Everything bubble ripe

Posted By Darren Winters on Aug 16, 2019

Everything bubble ripe

Is the everything bubble ripe?

The global stock market rout is underway with red flags in abundance.

The inverted yield curve warning, which is now making mainstream headlines, has become even more inverted. That typically is not what happens when investors are bullish.

Historic data suggests that the inverted yield curve is a reliable recession indicator, so the latest stock sell-off could be signal that the everything bubble is ripe

Typically, when investors lend out long term they demand higher yields than when they lend in a short time frame. Why?

Investors are taking on higher risks when they buy long term bonds than bonds with a shorter maturity date. So investors expect higher yields for bonds with long term maturity dates.

In a few words, the yield on a 10-year Treasury note in a benign market should be above that of the three-month bill.

When 10-year Treasury yield falls below the three-month bill, then the yield curve has inverted.

So why is an inverted yield curve a red flag for the economy and a potential warning that the everything bubble is ripe?

Everything bubble ripe

If investors were optimistic about the future they would be piling into stocks for capital appreciation and dividends and not 10-year Treasury with such dismal yields.

Capital flows are the holy grail of investing, so as the price of the 10-year Treasury goes up, due to buoyant investor demand its corresponding yield falls.

So the inverted yield curve suggests that the everything bubble is ripe.

But a recent piece in the market watch is playing devil’s advocate. It argues investors should not worry about an inverted yield curve, based on the stock market performance since 1978.

“On average, the S&P 500 has returned 2.5% after a yield-curve inversion in the three months after the episode, while it has gained 4.87% in the following six months, 13.48% a year after, 14.73% in the following two years, and 16.41% three years out, according to Dow Jones Market Data,”writes MarketWatch.

But surely 1978 to 2008 period is a very different world from today.

In the last decade, since the financial crisis of 2008, the world’s central banks have embarked on the greatest monetary easing experiment in the history of finance.

We have witnessed a debt-fuelled asset bubble in stocks, courtesy of the central bank’s asset purchase program. Moreover, today, the Fed’s base rates are already near record lows.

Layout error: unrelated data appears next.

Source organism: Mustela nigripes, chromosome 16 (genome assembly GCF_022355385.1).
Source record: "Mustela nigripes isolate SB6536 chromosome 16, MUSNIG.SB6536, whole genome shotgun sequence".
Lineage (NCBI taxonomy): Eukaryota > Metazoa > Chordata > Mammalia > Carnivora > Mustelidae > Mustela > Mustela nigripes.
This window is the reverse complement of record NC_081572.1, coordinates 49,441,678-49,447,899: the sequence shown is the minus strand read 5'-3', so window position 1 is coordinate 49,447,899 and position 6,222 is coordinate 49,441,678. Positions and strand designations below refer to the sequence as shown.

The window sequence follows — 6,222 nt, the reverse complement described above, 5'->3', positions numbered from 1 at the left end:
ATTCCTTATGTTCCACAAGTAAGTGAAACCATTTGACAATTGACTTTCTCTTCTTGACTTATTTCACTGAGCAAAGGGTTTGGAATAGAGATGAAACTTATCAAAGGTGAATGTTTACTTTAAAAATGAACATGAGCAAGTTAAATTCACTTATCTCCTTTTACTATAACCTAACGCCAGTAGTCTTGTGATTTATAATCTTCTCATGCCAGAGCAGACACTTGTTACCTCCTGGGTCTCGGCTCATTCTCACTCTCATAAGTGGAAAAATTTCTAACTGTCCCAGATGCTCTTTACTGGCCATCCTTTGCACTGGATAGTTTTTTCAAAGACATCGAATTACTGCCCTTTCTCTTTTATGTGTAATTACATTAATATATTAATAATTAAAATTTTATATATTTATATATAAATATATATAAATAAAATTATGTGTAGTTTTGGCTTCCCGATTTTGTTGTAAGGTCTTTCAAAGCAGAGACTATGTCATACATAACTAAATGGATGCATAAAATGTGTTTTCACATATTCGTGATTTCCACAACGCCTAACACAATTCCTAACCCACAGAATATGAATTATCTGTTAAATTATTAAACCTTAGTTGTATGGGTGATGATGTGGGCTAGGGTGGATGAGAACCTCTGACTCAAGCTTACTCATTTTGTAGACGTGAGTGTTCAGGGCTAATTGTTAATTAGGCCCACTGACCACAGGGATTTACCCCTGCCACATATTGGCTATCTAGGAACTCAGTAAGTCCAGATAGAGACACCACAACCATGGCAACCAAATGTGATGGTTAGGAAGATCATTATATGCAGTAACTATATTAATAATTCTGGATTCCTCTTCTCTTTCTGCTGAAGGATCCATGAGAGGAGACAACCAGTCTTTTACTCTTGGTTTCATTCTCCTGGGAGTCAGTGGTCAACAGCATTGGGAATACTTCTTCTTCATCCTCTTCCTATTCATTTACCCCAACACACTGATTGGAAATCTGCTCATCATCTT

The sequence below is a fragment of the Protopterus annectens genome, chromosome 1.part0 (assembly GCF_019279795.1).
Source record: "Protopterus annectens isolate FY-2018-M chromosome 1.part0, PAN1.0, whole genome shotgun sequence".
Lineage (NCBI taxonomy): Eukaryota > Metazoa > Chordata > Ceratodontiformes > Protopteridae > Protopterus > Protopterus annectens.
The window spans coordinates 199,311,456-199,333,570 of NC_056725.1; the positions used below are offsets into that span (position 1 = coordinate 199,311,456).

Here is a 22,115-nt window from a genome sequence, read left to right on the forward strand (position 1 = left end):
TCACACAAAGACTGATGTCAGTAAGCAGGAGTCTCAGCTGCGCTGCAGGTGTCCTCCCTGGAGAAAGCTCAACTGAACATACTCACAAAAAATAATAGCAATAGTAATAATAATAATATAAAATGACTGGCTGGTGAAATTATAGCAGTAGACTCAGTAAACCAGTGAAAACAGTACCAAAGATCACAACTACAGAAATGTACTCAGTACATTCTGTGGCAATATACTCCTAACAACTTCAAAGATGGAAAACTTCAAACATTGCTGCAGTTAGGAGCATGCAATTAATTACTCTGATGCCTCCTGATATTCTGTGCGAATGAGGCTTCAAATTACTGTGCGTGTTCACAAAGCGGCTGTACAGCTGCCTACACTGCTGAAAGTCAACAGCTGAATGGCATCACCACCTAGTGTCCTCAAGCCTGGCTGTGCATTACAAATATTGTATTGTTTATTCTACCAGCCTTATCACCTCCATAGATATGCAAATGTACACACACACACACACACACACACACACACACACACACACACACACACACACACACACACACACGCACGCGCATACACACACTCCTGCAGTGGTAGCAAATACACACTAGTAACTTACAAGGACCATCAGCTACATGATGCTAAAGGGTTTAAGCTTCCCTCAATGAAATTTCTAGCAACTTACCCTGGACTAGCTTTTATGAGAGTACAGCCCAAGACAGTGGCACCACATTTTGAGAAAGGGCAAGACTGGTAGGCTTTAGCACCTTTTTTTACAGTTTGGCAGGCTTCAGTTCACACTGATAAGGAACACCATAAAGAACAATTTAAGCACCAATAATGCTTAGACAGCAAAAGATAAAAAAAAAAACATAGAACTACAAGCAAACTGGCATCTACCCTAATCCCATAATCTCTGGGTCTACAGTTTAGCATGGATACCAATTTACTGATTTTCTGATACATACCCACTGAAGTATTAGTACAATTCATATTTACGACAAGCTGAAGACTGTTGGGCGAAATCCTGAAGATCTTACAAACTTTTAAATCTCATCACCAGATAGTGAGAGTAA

In 1978 interest rates were a lot higher.

So the everything bubble is ripe for those who believe that the Fed’s monetary policy is exhausted

That’s a sound view, bearing in mind that the Fed fund rate is already near record lows, which means the Fed can’t make any meaningful cuts to stimulate the market.

July’s Fed cut rates by a 25bps was the first-rate cut in 11 years and stock sold off. Moreover, the Fed’s bond purchase program known as quantitative easing QE is exhausted, how much more debt can the Fed monetize, without debasing its fiat currency into oblivion.

The everything bubble is ripe because the Fed’s monetary policy doesn’t have many rounds left in its chamber to combat the next recession, unlike previous recessions.

Fed impotence will eventually be the catalyst for a panic, where everything bubble is ripe to burst

The 2008 financial crisis ushered in a decade of unprecedented monetary easing, it created the bubble of everything. Real estate prices, particularly in the metropolis, are now not affordable for most workers, stock price and earning relationship is broken. In a warped world, even junk high-risk bonds have fallen into negative yield.

Put simply, the solution to the 2008 financial crisis, a debt crisis was erroneously even more debt

The post-2008 financial crisis was the decade of a debt-fuelled economic recovery, it rewarded speculators, diverting capital away from productive endeavors and thereby aided and abetted the greatest wealth-income inequality of our time.

The financial market became the Fed’s perpetual motion machine to keep the bull market running all the Fed had to do was injected the bull with more QE, then pretend on stage that all was fine and dandy with the economy. 

So the 2008 financial crisis has not been fixed, and the Fed could have made it worse with massive monetary easing. 

How can a debt problem be resolved with more debt?

When the Fed loses critical mass trust in its handling of monetary policy, then the everything bubble is ripe to burst.

The Fed’s 25bps July rate cut sent stocks tumbling and different reasons were given for why.

Some commentators have argued that the Fed didn’t cut its base rates aggressively enough and where anticipating at least 50bps.

But at this late stage of the game, with rates were near zero, what counts more than rate cuts is confidence from the Fed that it has a handle on the state of the economy and monetary policy.

A hawkish rate cut is an oxymoron, the economy is either ticking over nicely or it isn’t.

The poker face doesn’t work when the cards are on the table and the Fed Chair Powell has shown his cards with a rate cut.

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